For most of us, it is not immediately evident that the highly decorative and precise nature of traditional mapmaking can find fresh ways of expression in contemporary graphic art. MacDonald (Max) Gill (1884 – 1947) was an artist of protean talents, creating astoundingly detailed images of the city of London with a confident finesse that was informed by his experience as an illustration, letterer, architect and mural painter. In recent years his work has gained a more diverse audience for its fusion of historical cartography with cutting edge design.
Most notable was Gill’s humorous and eccentric “Wonderground” map of London, which was commissioned by London Transport in 1913 and became so well loved that it was offered for sale to the general public in the following year. With this map, Gill sparked off a new trend in comic map-making that continues to find ardent fans in Britain, the United States, Latin America and Australia. He incorporated jokes, limericks, even poetry by Blake into these colourful and intricate depictions of the labyrinthine streets of London – and a sharper look at some of these stupefying pieces would no doubt continue to delight many today.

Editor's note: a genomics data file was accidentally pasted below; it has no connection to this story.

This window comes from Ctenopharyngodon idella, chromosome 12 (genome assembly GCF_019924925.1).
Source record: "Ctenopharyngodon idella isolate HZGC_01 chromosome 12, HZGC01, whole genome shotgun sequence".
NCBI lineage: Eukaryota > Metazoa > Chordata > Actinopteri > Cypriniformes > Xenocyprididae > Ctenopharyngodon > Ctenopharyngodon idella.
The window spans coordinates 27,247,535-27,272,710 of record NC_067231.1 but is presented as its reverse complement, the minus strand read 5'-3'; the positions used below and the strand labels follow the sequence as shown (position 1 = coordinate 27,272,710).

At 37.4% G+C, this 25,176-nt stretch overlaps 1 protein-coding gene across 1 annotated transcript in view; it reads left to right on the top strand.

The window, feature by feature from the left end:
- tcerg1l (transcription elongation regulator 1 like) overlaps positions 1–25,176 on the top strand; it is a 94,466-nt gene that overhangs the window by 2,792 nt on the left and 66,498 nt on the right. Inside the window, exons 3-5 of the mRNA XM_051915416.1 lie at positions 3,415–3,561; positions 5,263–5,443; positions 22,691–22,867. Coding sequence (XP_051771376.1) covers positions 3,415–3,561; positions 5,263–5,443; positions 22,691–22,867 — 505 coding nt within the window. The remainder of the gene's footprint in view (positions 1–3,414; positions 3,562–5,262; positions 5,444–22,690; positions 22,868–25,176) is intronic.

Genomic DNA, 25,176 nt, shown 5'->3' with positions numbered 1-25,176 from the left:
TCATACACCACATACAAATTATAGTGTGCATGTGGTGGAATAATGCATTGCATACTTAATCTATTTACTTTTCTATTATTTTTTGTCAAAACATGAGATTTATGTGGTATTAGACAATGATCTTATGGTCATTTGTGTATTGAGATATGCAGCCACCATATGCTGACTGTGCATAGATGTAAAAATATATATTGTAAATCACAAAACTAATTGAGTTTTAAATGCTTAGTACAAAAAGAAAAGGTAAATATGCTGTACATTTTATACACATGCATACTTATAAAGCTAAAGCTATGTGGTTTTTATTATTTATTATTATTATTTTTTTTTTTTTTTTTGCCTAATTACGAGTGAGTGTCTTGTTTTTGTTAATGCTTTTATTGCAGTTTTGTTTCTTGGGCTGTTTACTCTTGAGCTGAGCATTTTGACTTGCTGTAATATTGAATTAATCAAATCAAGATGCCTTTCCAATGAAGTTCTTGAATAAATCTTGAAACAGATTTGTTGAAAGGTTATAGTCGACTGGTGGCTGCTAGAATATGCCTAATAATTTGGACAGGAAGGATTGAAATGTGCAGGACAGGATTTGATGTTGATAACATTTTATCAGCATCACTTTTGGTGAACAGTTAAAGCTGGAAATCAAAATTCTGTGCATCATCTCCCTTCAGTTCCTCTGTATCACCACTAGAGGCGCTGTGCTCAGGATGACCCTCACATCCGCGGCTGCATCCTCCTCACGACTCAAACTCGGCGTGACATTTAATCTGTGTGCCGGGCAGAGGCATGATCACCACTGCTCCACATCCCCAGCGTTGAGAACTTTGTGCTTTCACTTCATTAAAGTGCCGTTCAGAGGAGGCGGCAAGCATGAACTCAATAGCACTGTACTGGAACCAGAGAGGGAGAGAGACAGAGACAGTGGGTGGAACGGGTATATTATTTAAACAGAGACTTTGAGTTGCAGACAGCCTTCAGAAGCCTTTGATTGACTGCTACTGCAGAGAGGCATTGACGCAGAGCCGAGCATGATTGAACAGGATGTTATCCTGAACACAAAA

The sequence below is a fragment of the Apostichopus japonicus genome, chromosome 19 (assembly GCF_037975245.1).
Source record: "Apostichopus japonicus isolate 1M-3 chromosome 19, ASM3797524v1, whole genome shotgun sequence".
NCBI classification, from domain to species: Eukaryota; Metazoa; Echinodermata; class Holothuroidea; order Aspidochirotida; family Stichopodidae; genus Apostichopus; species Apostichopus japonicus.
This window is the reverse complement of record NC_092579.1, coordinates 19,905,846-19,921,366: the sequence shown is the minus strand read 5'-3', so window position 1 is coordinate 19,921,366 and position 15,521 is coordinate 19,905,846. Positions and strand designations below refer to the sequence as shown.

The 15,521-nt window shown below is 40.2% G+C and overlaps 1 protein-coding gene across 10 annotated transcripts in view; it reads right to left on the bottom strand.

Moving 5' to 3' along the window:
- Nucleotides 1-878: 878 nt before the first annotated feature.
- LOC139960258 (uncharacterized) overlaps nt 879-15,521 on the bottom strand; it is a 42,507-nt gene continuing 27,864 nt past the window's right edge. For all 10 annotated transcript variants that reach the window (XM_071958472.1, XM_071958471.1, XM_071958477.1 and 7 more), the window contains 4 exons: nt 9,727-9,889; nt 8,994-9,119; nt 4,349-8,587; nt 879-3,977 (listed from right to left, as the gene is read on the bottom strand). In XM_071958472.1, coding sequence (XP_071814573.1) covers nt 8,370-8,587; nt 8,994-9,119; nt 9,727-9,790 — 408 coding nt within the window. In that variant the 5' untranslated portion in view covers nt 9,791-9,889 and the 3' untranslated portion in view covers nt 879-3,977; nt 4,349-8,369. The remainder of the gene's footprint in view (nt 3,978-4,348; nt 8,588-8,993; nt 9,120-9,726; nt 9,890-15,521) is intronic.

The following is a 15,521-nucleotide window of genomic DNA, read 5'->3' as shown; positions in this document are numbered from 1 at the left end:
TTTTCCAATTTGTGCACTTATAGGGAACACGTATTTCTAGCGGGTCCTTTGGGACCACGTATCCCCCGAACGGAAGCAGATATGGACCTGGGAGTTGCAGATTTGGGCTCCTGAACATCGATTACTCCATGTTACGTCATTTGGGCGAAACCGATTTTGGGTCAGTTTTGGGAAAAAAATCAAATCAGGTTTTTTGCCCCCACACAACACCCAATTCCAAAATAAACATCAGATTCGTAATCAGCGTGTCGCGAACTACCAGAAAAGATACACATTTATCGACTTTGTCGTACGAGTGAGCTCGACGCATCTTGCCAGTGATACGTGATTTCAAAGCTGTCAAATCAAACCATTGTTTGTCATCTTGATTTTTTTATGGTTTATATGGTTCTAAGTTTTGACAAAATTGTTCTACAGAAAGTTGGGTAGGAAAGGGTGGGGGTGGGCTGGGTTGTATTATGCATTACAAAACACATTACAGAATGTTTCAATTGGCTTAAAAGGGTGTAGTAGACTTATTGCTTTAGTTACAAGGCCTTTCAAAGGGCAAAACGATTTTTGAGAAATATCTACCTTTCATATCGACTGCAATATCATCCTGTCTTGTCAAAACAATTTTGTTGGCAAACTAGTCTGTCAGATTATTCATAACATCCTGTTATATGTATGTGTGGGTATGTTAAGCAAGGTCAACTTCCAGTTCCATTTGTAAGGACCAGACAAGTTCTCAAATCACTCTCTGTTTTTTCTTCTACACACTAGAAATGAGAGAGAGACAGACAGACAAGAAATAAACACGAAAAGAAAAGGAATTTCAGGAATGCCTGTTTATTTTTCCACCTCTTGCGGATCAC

Max Gill’s maps will be on display at Kemistry Gallery in London until 4 May.
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